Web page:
Monthly Archives: January 2013

Technofiction review of Zero Dark Thirty


The story of how Osama Bin Laden (OBL) died is well-suited for legendary story telling. The big questions surrounding it are “when they will start” and “how many will there be”.

Zero Dark Thirty does a good job for a first try. It dodges the neo-circus action sequences that are so common in spy movies these days, there is no love-interest sub-plot. It does a good job of living up to its “based on a true story” aspirations.

It is well filmed and kept my attention throughout.

That said, it did have some Technofiction flaws.


Disclaimer here: This topic of how to handle OBL is one I have written a lot about and have strong feelings about. This story does not match my feelings.

These movie makers faced a big problem: This story is, in reality, a complex tale. There was a whole lot of diplomacy among four nations involved — Saudi Arabia, Afghanistan, Pakistan and the US. None of this shows up in the movie. The first half is about interrogating people in secret places and the second about showing the mission itself.

So, in the interests of keeping the story simple, and centering it on the total dedication of Maya, a CIA caseworker, the movie spends most of the first half on how to interrogate vicious terrorists. Ouch! This implies that doing this was the heart of finding OBL. The rest of the wide web cast by the CIA and other allied intelligence agencies was irrelevant.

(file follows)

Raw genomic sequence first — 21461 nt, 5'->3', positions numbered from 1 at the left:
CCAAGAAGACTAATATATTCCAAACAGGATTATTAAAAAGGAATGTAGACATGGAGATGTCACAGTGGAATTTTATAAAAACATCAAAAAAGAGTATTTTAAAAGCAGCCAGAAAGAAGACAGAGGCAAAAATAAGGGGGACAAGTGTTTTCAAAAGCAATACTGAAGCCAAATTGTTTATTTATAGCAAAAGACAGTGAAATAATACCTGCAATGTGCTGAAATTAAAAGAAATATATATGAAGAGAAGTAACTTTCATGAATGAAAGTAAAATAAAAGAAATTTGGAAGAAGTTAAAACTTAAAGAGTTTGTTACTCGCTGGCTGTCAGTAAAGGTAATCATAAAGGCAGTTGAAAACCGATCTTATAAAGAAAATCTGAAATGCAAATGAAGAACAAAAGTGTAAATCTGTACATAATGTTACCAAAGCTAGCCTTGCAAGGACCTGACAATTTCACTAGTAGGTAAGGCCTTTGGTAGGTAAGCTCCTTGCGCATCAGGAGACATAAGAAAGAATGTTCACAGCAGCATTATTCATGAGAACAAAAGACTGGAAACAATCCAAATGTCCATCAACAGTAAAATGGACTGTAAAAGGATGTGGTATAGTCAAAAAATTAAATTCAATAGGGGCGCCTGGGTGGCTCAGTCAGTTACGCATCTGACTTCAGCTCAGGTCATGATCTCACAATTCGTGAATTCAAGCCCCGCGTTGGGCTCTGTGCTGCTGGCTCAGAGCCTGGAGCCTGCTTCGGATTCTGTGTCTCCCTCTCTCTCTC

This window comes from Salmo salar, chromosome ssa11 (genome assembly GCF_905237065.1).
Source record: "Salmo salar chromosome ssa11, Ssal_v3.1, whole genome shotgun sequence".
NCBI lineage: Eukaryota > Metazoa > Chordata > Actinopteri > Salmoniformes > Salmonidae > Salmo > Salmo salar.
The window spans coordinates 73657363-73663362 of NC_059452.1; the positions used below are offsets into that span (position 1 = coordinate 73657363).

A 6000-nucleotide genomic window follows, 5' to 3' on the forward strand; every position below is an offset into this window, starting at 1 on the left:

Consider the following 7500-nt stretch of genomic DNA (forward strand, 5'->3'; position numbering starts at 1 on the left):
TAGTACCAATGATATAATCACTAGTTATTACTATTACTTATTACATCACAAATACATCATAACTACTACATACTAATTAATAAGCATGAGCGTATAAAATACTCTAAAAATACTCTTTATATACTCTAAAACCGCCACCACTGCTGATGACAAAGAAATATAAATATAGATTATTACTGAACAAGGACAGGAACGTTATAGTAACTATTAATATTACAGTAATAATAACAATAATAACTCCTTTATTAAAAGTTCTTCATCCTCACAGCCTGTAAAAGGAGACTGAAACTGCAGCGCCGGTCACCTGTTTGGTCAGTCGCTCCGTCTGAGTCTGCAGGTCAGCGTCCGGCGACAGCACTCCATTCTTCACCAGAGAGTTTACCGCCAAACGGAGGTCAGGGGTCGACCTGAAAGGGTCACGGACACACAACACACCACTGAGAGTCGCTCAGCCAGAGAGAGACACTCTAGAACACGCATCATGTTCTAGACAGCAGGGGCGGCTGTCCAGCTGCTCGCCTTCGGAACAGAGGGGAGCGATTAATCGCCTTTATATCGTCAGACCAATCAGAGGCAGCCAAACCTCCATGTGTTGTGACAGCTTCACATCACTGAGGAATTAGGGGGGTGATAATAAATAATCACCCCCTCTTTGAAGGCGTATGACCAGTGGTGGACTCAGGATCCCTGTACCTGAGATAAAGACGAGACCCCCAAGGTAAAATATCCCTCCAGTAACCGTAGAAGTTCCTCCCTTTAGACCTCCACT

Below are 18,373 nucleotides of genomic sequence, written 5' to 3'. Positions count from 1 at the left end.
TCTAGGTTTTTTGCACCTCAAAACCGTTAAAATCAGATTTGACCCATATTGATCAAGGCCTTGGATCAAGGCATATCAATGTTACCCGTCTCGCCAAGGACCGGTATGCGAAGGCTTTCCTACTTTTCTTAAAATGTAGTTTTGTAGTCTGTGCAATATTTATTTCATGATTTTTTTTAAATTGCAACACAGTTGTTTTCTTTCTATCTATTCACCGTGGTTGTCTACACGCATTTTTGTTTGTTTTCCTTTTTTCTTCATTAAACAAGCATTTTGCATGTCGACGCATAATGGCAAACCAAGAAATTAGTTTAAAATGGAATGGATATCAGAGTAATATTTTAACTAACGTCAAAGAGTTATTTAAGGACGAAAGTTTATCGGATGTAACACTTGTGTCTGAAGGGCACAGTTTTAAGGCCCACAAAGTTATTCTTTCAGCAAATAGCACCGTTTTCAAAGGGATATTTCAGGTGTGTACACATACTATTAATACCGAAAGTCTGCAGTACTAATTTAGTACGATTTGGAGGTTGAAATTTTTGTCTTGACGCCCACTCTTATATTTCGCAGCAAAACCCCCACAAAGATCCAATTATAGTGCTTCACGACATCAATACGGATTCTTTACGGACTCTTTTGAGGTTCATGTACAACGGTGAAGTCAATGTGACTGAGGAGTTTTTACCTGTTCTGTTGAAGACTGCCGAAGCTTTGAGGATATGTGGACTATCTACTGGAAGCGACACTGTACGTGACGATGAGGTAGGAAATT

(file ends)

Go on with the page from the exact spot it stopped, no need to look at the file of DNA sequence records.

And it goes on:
An example of the internal consistency errors this leads into was questioning one of the terrorists about the specifics of an upcoming terrorist act months after he was caught. “Give me a date!” says the interrogator with meaningful menace.

…Eh? Plans don’t change? Dates don’t change? People don’t change? Especially when one of your inner circle gets caught? The point is that interrogation information gets stale, this was not at all brought up in the movie.

In the middle of the movie Maya feels dead-sure she has located OBL and gets impatient for action. She is writing days on her superior’s window.

What the movie doesn’t bring out is the huge diplomatic implications of going in and snatching OBL. The Paki’s were our allies! …at least some of them.

To give you a similar scenario based on the US environment:

o Suppose Bernard Madoff got outed, but slipped off to become a fugitive. Years are spent looking for him. The most common rumor is he’s hiding in Honduras somewhere.

o Suppose a dedicated Canadian caseworker reviews interrogations done on other people working in Madoff’s company. This case worker determines that Madoff is actually holed up in a gated community near Baltimore, and only a thirty minute drive from Annapolis!

o OK… Do the Canadians:

a) Launch their SEALS in choppers to land in Baltimore and “off” Madoff, then carry the body back to Canada?

b) Launch a big enough missile to crater the gated community? Then look for DNA afterwards?

c) Do a wee bit more research on the network of people owning the properties and coming and going, then discretely inform trusted elements in the US government that a rogue CIA group has been harboring Madoff… and how soon will they clean up their own dirty laundry?

This diplomatic element is completely missing from the movie, and, sadly, most thinking about this spectacular and emotionally-pleasing end to the Great Osama Bin Laden Hunt. Pleasing in the US, but this ending was a loud, very public, face-slap to our friends in the Pakistan government and communities.